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"Black Jug" Session 1: Drawing

Study for "Black Jug" - work in progress
8 x 10 inches, graphite on mylar

The drawing for this painting is not complete, there is a second object in this composition I have not even begun to draw. But I wanted to post this because it's a good example of how I construct a symmetrical object. You can see I have drawn a center line, and how I have measured each significant point on the contour so I can plot each side symmetrically.

As I am working I often stand back to judge the progress of the drawing by asking myself 2 questions to check my proportions:

  • Is my drawing wider or taller than my subject?
  • Does my drawing have the same feeling and character as my subject?
I try to be as scrupulously honest as possible with my answers. I try to remain willing to change anything and everything to capture my subject more accurately. I never let "good enough" be a satisfactory answer. This is how I try to approach all my drawing and painting.

I found this gorgeous black jug in an antique/collectibles shop recently, and of course it reminded me instantly of a very famous painter of still lifes. So I will make no attempt to hide the fact that this piece is an homage to an artists who has inspired me a lot. Even though our approach and methods for painting are just about as far apart as is possible, the sense of calm, light, solidity, familiarity, and reverence he shows in his work has been a big influence on me.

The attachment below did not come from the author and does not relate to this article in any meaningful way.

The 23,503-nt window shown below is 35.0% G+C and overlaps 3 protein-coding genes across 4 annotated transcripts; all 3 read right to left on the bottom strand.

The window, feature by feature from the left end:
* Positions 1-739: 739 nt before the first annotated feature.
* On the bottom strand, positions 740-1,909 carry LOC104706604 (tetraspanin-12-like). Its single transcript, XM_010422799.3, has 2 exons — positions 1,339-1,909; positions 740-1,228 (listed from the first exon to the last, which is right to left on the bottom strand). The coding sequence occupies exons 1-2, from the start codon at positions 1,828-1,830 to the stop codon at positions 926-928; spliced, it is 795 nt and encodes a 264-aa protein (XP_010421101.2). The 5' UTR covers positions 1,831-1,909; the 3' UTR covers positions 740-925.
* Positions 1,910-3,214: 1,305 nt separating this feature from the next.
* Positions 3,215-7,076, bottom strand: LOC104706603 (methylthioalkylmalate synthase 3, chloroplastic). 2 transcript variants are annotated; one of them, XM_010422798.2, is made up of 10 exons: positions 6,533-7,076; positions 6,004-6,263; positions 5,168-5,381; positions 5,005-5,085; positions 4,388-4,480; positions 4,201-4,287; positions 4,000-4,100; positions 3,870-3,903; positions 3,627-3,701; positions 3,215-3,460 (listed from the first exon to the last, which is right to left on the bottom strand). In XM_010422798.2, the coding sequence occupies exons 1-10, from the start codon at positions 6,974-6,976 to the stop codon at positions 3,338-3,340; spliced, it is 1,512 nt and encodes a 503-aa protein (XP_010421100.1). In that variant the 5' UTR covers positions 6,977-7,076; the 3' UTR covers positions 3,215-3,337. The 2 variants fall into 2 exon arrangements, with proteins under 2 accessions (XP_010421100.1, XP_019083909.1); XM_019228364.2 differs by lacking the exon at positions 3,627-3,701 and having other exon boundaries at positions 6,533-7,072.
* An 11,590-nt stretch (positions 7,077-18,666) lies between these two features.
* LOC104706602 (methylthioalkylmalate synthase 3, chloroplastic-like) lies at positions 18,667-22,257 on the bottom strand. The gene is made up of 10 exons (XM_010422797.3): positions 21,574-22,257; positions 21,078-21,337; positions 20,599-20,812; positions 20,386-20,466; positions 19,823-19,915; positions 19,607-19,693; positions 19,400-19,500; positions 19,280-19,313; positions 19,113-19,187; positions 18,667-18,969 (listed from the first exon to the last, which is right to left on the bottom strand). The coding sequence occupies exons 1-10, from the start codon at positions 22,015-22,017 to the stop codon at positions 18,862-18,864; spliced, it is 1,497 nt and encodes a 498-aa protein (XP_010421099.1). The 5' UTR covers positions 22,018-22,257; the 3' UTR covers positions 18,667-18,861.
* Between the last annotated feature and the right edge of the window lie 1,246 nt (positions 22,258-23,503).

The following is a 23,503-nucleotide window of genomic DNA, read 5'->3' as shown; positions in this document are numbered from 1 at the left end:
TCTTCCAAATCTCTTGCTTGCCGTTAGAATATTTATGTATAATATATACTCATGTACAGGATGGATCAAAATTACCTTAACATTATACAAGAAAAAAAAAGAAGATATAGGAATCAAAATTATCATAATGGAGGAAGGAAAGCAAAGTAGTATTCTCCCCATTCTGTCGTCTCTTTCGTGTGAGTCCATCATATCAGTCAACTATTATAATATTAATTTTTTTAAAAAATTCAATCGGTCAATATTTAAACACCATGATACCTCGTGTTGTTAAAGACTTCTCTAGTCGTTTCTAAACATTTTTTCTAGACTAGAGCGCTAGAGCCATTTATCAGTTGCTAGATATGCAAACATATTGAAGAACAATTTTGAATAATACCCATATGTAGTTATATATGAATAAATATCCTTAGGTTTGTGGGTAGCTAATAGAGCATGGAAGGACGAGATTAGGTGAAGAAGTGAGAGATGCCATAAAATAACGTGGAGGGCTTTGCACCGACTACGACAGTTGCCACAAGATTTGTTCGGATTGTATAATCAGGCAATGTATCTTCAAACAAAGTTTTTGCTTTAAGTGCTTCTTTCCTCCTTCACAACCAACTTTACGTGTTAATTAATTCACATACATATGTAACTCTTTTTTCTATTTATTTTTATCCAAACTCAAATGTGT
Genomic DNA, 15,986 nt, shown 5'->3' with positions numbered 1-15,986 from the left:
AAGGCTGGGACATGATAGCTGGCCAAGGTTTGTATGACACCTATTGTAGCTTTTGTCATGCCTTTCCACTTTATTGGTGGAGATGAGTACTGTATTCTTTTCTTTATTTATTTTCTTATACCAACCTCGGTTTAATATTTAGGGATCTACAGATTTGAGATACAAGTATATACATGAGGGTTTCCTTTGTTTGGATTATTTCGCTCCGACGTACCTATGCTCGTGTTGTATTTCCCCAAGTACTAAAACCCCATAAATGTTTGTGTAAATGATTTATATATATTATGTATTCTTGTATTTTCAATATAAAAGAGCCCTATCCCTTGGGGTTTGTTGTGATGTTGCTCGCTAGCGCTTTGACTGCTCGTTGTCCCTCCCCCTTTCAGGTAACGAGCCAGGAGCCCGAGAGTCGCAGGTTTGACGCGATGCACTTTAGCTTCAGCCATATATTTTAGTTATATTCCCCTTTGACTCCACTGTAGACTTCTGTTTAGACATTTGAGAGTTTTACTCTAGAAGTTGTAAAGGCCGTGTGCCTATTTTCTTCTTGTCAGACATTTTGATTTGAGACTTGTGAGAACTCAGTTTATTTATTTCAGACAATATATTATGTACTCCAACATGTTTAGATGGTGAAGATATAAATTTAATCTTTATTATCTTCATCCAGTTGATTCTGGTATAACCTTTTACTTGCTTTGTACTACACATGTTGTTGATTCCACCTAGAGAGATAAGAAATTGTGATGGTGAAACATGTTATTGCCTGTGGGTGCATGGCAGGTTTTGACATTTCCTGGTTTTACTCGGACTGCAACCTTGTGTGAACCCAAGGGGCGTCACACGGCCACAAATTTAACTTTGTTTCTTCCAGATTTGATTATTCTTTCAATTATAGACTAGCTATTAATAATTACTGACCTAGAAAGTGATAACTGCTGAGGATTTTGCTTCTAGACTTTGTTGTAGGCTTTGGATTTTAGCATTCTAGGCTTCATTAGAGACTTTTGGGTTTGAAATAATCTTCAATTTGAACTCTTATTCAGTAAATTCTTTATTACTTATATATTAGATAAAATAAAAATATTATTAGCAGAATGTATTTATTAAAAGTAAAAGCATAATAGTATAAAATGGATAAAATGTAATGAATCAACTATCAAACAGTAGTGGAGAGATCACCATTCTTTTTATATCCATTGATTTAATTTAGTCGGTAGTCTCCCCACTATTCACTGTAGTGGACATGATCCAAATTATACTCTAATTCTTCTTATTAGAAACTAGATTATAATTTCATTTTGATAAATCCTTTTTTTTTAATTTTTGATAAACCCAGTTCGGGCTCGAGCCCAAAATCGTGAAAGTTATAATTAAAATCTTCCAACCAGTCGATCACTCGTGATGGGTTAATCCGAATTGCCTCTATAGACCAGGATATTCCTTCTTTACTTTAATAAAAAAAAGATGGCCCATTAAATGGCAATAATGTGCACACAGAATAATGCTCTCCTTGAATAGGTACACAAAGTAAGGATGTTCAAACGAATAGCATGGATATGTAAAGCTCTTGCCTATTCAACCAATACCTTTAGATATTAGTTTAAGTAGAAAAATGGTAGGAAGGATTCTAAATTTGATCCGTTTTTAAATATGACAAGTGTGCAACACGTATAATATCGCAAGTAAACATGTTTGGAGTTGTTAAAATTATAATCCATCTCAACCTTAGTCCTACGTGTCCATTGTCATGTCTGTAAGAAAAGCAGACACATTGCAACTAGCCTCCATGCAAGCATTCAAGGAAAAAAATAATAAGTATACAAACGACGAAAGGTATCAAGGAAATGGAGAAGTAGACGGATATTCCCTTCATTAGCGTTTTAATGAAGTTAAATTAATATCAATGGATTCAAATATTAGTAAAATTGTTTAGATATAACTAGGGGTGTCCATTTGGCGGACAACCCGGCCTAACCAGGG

I am also attempting something I rarely do, and that is to start two paintings at the same time - this one and the previous post, "Message in a Bottle". When I have tried this before, one painting gets neglected and languishes while I finish the other. I'm going to try to keep these going at the same pace and complete them at the same time. And I'll be documenting the whole process, so stay tuned.


I still have two more spots in my upcoming figure drawing class starting September 12.

Learn 19th century atelier methods for depicting accurate proportions, convincing light, and organic form through the careful study of a long pose.

6 Sundays, $480

Click here for more information and to register.

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Reader Comments (1)

Hi Sadie, i have been following your posts with fascination, often they inspire me to try what you are doing so thank you for that. you mentioned drawing lines and measuring: do you use a ruler or the end of your pencil extended in front of you?

August 28, 2010 | Unregistered Commenterrahina q.h.
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